Bahadur, T. (2016) All Woven Up. On Art and Aesthetics. Available at: https://onartandaesthetics.com/2016/12/03/all-woven-up/ [accessed 24th November 2019]

Made In Mind (s.d.) Samin Ahmadzadeh. Made In Mind Magazine. Available at: https://www.madeinmindmagazine.com/saminahmadzadeh/ [accessed 24th November 2019]

Recollection (2017) Dir: Vrublevska, V. Available at: https://vimeo.com/219810522/3975cb0cf6

Turner, A. (s.d.) Q&A: Samin Ahmadzadeh. Strange Fire. Available at: http://www.strangefirecollective.com/qa-samin-ahmadzadeh [accessed 24th November 2019]

Andy Warhol and Learning Logs…

While researching artist Samin Ahmadzadeh, I came across a quote from Andy Warhol that I found inspiring. I am noting this here after reading various discussions regarding the learning log following a presentation by OCA tutor Andrea Norrington on the subject. (See OCA discuss forum thread here and Simon Chirgwin’s blog post here.)

I was unable to attend the zoom call presentation but was keen to understand what was discussed. Much seems to have been made about how the learning log is different, and separate, from the blog. The learning log provides context and the material should be from the coursework and assignments. It should record work as it is being done, for example, notes, sketches and physical work in progress. Two important points are made that particularly resonate with me – learning log entries do not need to be finished writing (they can use abbreviations and even emojis) and they should not take a long time to write or read. As noted in my reflection on part one, time taken on the course is a major concern for me – this information is perhaps the ‘kick’ I need to put thoughts about what I need to do to progress faster into practice…so, here is the quote from Warhol that previously I would have filed somewhere and forgotten about. Perhaps I should print it and stick above my desk…

“Don’t think about making art, just get it done. Let everyone else decide whether it is good or bad, whether they love or hate it. While they’re deciding, make even more art.”

Andy Warhol (Bahadur, 2016)


Bahadur, T. (2016) All Woven Up. On Art and Aesthetics. Available at: https://onartandaesthetics.com/2016/12/03/all-woven-up/ [accessed 24th November 2019]

Chirgwin, S. (2019) Logs and that. Digital Image and Culture – Simon Chirgwin, 24th November 2019. Available at: https://chirgwinphoto.wordpress.com/2019/11/24/logs-and-that/ [accessed 24th November 2019]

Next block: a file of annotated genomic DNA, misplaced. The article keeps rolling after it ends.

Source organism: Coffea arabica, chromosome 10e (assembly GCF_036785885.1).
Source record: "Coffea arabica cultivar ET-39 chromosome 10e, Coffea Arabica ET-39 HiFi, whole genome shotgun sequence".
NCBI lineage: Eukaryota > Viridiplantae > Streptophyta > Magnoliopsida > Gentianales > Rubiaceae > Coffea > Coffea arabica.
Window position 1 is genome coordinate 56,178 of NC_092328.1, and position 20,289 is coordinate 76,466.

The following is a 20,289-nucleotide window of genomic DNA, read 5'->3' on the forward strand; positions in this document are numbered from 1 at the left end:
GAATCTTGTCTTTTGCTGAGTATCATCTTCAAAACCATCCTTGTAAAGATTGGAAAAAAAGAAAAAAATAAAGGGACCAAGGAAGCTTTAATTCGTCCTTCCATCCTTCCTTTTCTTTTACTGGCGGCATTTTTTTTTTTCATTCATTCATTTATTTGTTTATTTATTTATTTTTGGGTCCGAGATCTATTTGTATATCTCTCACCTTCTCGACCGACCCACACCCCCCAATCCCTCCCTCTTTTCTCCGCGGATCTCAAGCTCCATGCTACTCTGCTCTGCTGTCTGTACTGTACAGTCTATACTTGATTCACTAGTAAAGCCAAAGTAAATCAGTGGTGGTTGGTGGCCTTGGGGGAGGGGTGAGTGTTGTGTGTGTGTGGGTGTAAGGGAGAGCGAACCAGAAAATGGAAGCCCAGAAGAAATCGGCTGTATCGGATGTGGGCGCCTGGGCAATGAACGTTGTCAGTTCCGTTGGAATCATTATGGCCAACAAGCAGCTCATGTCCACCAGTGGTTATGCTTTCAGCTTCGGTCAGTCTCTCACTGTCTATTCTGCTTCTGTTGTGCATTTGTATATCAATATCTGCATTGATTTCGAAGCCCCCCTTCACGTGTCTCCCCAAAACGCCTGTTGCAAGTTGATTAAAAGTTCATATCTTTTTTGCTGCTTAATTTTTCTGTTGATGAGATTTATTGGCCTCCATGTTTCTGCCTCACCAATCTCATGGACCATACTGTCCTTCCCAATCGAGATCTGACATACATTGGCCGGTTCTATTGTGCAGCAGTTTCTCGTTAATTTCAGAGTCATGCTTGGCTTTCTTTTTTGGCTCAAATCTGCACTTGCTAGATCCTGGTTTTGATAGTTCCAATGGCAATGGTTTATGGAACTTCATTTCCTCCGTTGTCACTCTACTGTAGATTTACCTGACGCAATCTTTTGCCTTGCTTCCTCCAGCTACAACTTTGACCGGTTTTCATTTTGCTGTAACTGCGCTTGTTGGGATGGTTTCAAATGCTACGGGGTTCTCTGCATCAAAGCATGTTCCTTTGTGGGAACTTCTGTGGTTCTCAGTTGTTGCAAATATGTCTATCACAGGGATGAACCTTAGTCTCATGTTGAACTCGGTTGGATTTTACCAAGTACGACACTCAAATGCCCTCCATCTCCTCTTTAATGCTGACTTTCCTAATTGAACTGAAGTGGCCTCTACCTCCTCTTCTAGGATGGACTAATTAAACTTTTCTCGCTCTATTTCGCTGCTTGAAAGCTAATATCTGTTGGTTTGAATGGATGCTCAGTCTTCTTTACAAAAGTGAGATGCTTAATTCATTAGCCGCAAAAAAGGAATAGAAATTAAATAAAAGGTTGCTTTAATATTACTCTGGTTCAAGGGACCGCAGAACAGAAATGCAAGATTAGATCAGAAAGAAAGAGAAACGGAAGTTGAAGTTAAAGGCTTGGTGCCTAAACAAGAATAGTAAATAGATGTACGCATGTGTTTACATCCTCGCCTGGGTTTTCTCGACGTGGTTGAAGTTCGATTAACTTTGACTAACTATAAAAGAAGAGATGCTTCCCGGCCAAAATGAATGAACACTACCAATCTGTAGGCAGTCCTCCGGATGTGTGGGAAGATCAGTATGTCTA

OCA North Study Day – Halifax – 10th November 2019

I made the journey to Halifax for the bi-monthly OCA North study day in Halifax. OCA tutor Andrew Conroy made an excellent presentation about his photographic practice and ways of working – particularly his thoughts about collaboration. Andrew describes himself as being interested in space and place and is particularly drawn to urban edgelands because of what he describes as his ambivalent relationship with nature. He resists the label psychogeographer, both because he feels the element of ‘drift’ (derive) this implies does not apply to his way of working, and also because he has an aversion to labels in general. He finds that talking to people as he makes work can influence how it develops – often key information or a different viewpoint can spark the imagination or unlock something that would otherwise have remained hidden. Much of what Andrew said resonated with me, particularly his way of working which involves going back again and again to the same area. He encouraged us not to overthink and just to make work, however, he also pointed out that research should be used to force ideas as these do not come from nowhere. He summarised this with the advise to widen our research but narrow our focus. Reassuringly, he said it was important not to be driven to make every project a magnum opus as this can be stifling to creativity. It was encouraging to learn that some of his own work either ends up going nowhere or is only resolved when a conscious decision is made to bring it to an end. Strategies that work for him include imposing a time limit on completion of a particular project or limiting the number of images series – he mentioned 12 as being a number he often returns to. He showed some recent videos he had made using a ‘glitch’ app which he described as ‘micro films’. He did not know if these would develop into anything else but were the result of limiting himself to make a small film in one day using his smart phone.

Images from the series ‘1984’

Andrew’s series ‘1984’, which he describes as a long term aftermath project, resonated with me immediately as the subject matter of the legacy of the coal industry is something I have explored myself in my local area and something that continues to interest me. The title is loaded with significance as it refers to the Miner’s strike of that year and marks the beginning of the end of the coal mining in the UK. The series of 12 photographs are taken at the former site of the Orgreave colliery that was a key flash point during the strike – the so called ‘battle of Orgreave’ remains controversial to this day. The transformation of the are into a major housing development and nature area can be read as an attempt to conceal the trauma of the sites history which remains unresolved – despite attempts to erase the industrial past the area remains Orgreave. The project’s culmination was a self published book with a limited edition of 10 – 5 of these were left in the area that the photographs were made for people to take, or not, or to be eventually taken by the elements. A follow up is planned if an enquiry into the events at Orgreave is ever granted.